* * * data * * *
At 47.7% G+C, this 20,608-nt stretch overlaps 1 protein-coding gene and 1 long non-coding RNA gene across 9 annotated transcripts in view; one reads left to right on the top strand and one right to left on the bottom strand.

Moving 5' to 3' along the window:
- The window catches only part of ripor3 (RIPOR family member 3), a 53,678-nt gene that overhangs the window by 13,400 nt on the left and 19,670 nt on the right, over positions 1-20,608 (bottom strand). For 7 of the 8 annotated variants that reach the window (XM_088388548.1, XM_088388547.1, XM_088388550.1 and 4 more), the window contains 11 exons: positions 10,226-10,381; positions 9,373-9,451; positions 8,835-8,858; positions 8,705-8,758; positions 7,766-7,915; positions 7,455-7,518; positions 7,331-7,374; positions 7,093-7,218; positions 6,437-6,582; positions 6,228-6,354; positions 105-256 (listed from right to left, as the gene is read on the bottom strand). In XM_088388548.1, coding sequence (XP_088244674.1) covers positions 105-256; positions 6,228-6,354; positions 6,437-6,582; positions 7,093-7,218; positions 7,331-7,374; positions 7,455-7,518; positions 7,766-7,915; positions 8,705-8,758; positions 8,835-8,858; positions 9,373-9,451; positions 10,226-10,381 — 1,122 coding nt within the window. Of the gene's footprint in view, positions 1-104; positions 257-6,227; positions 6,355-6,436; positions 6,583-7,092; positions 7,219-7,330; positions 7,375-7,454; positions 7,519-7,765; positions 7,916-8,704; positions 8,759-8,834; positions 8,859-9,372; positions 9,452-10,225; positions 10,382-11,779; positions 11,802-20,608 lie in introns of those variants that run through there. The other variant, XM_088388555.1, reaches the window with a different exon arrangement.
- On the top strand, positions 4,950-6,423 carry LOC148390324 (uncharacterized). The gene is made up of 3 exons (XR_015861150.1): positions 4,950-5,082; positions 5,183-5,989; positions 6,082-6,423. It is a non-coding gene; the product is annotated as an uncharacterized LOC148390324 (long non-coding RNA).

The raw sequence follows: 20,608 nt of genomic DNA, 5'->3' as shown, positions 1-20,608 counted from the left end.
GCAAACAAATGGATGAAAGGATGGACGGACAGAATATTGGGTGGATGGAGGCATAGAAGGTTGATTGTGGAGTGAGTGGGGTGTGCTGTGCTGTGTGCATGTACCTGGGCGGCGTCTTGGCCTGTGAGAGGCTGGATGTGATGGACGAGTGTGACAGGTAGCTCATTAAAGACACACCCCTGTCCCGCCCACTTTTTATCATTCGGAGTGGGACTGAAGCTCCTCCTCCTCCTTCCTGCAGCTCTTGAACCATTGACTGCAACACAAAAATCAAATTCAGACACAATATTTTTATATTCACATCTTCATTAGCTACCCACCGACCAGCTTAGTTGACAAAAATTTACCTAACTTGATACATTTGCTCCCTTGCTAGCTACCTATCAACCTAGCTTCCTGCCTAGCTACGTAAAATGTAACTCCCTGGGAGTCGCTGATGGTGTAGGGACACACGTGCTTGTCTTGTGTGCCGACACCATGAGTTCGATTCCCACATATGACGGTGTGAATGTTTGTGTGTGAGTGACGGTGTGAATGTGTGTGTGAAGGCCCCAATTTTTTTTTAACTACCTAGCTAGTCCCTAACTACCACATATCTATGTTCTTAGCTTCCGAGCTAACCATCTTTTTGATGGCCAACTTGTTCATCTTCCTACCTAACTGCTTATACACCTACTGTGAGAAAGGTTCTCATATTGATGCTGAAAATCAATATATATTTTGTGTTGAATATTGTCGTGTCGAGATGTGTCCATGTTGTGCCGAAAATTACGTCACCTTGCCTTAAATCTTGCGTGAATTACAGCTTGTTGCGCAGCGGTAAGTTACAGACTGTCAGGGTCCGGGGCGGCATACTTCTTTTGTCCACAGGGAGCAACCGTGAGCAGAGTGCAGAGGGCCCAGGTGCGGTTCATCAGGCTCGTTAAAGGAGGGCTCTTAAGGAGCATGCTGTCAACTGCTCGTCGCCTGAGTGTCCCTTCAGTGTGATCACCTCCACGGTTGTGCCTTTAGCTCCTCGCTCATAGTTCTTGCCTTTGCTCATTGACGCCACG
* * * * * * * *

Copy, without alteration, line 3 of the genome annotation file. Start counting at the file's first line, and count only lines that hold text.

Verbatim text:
- The window catches only part of ripor3 (RIPOR family member 3), a 53,678-nt gene that overhangs the window by 13,400 nt on the left and 19,670 nt on the right, over positions 1-20,608 (bottom strand). For 7 of the 8 annotated variants that reach the window (XM_088388548.1, XM_088388547.1, XM_088388550.1 and 4 more), the window contains 11 exons: positions 10,226-10,381; positions 9,373-9,451; positions 8,835-8,858; positions 8,705-8,758; positions 7,766-7,915; positions 7,455-7,518; positions 7,331-7,374; positions 7,093-7,218; positions 6,437-6,582; positions 6,228-6,354; positions 105-256 (listed from right to left, as the gene is read on the bottom strand). In XM_088388548.1, coding sequence (XP_088244674.1) covers positions 105-256; positions 6,228-6,354; positions 6,437-6,582; positions 7,093-7,218; positions 7,331-7,374; positions 7,455-7,518; positions 7,766-7,915; positions 8,705-8,758; positions 8,835-8,858; positions 9,373-9,451; positions 10,226-10,381 — 1,122 coding nt within the window. Of the gene's footprint in view, positions 1-104; positions 257-6,227; positions 6,355-6,436; positions 6,583-7,092; positions 7,219-7,330; positions 7,375-7,454; positions 7,519-7,765; positions 7,916-8,704; positions 8,759-8,834; positions 8,859-9,372; positions 9,452-10,225; positions 10,382-11,779; positions 11,802-20,608 lie in introns of those variants that run through there. The other variant, XM_088388555.1, reaches the window with a different exon arrangement.